At the start of the academic year there's a strong inclination to focus only on what lies ahead. But sometimes we need to look back. And so, at the start of the year I issue an invitation to students for whom, for one reason or another, things did not go all that well the year before. A very useful exercise, I find, and one I learn from.
‘How are you doing now?’, ‘What are you going to do differently this year?’, ‘How are you going to tackle this?’. With these questions I'm trying to find out whether a student has truly learned from their experience of the previous year. And that tells me whether this coming year they will be capable of studying well. For example, I spoke recently to a second-year student at Industrial Design. She assured me that this year she really would pass the basic courses in calculus and physics. When asked how she would do this, her answer boiled down to: ‘I'm going to learn better’. There and then I held a mirror up to her. “That doesn't sound to me like a concrete plan. What practical steps might this involve?”
Not uncommonly, the topic we discuss is the feedback our students get from lecturers about their project. They even call it 'the comments I have received’. When this feedback is not fully understood, I refer them to the relevant responsible examiner; the lecturer can give a short verbal explanation of the written feedback. To be on the safe side, I usually advise them to listen carefully, to write down the feedback and to ask for clarification when necessary. “Make sure you don't become defensive,” I go so far as to add.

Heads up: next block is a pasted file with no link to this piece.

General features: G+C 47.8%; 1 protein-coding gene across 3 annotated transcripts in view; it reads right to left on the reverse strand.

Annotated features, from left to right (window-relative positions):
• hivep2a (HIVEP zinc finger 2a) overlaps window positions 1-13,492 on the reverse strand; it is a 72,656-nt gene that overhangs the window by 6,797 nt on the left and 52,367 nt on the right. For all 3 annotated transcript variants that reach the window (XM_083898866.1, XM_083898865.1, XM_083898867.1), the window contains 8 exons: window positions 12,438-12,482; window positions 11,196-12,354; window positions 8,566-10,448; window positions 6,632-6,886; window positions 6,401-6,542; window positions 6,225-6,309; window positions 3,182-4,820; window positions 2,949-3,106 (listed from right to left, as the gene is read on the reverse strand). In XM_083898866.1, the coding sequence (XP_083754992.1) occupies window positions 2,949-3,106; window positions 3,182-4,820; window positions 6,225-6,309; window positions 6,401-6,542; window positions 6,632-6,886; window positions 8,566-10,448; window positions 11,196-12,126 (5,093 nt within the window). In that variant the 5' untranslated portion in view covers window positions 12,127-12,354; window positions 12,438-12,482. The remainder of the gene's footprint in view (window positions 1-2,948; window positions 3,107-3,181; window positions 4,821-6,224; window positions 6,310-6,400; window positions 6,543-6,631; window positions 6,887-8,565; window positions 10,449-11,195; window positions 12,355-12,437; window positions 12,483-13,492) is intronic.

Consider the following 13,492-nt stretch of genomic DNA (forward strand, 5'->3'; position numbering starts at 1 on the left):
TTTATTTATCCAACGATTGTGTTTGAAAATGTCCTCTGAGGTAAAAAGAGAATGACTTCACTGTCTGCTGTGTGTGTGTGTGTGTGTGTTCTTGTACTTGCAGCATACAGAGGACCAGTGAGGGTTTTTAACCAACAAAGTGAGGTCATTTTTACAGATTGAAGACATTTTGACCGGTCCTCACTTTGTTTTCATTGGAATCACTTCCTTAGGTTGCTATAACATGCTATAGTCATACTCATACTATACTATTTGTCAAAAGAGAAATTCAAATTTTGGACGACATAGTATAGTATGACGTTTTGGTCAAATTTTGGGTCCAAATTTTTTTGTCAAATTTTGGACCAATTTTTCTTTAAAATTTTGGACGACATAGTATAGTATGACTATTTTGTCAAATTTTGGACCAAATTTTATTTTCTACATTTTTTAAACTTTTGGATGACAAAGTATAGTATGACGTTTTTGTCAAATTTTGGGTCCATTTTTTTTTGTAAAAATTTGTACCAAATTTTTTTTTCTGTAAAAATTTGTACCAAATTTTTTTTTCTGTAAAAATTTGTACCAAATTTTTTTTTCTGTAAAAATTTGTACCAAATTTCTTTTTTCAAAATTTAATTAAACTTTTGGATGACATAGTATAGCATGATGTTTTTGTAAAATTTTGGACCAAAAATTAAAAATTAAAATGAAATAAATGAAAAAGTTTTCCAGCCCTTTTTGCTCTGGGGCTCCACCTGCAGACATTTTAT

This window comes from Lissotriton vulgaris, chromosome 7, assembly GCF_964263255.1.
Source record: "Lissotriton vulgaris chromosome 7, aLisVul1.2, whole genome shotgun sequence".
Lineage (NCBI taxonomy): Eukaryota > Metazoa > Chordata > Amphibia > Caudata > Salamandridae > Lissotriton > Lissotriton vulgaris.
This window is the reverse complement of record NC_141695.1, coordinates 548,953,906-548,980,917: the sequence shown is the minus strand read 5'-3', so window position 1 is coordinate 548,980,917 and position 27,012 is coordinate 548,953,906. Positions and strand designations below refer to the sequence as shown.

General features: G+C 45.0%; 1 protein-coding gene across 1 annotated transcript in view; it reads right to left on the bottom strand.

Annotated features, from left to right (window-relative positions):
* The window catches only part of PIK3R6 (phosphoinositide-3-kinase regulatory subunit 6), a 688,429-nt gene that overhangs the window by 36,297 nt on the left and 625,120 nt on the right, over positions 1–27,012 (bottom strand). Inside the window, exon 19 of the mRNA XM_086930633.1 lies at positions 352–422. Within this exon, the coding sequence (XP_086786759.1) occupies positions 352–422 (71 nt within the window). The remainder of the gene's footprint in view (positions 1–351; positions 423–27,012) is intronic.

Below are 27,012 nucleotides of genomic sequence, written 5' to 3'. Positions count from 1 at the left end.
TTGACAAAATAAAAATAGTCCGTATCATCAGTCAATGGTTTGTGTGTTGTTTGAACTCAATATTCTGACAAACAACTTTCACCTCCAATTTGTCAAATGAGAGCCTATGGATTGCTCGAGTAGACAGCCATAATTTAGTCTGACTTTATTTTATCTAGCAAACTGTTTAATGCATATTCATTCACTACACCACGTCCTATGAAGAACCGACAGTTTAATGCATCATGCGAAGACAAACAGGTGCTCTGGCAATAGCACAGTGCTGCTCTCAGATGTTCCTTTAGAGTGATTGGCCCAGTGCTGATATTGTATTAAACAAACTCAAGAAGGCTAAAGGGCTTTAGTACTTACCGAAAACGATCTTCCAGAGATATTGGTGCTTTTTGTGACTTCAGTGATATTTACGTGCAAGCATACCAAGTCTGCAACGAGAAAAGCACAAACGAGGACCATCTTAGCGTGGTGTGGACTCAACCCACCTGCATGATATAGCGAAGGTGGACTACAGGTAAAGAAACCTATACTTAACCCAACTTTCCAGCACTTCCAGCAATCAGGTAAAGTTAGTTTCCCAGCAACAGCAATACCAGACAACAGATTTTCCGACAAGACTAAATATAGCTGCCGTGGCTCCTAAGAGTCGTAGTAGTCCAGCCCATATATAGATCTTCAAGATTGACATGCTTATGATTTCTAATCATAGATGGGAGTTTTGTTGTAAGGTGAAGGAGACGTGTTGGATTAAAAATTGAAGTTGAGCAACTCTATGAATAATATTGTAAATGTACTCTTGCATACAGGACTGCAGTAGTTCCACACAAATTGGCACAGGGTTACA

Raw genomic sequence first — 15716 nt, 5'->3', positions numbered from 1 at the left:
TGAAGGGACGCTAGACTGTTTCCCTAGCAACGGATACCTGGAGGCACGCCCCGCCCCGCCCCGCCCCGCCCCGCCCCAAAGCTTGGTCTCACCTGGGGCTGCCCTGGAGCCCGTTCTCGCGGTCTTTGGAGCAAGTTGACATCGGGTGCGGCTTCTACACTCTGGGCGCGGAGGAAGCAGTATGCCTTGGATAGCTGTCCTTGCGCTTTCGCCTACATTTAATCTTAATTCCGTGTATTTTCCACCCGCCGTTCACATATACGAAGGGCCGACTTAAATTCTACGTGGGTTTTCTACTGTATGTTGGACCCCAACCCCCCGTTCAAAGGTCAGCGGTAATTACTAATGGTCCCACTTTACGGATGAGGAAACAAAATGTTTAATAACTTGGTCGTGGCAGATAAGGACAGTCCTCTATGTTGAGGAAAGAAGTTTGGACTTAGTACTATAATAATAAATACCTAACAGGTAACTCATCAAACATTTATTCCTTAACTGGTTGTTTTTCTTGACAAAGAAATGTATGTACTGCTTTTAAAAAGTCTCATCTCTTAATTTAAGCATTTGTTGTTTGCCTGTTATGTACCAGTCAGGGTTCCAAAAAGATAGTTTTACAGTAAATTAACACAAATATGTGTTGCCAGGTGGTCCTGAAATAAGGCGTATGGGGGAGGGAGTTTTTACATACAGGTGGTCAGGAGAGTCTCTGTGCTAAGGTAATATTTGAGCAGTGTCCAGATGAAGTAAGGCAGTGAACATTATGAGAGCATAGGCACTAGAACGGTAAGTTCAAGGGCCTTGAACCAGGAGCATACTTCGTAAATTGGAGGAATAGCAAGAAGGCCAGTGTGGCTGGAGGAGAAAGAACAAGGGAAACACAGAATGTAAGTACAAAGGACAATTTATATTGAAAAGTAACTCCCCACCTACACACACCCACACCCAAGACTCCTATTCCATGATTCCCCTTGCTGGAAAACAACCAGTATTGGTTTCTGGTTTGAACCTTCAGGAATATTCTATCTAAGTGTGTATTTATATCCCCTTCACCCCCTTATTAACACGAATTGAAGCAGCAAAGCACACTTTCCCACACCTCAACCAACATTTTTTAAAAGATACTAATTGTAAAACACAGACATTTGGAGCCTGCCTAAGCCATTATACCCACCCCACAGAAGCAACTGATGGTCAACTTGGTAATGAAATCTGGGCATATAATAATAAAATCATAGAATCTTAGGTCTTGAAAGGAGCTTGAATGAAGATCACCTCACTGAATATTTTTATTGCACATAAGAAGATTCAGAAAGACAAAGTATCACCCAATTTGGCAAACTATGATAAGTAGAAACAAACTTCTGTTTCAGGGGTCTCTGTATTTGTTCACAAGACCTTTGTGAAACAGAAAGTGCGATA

Although giving and receiving feedback is something our students learn, it's never easy; even our employees find that receiving feedback can be a challenge. Sometimes the feedback a person gets feels like a personal attack. It's actually not surprising that a project you have put your heart and soul into should start feeling like a piece of you. And the bond is strengthened by the fact that we encourage our students to carry out, say, a Final Bachelor Project that suits their professional identity and vision of design. Nonetheless, I tell students that even though they have carried out the project, they are not the project itself. A fundamental difference. “The project may have failed, but that doesn't mean that you are a failure! This is feedback for a new project,” I tell them.
Often this kind of reflective discussion ends with the shared conclusion that it may well be a good idea for us to talk a couple more times in the weeks and months ahead. And I'm very happy to do that.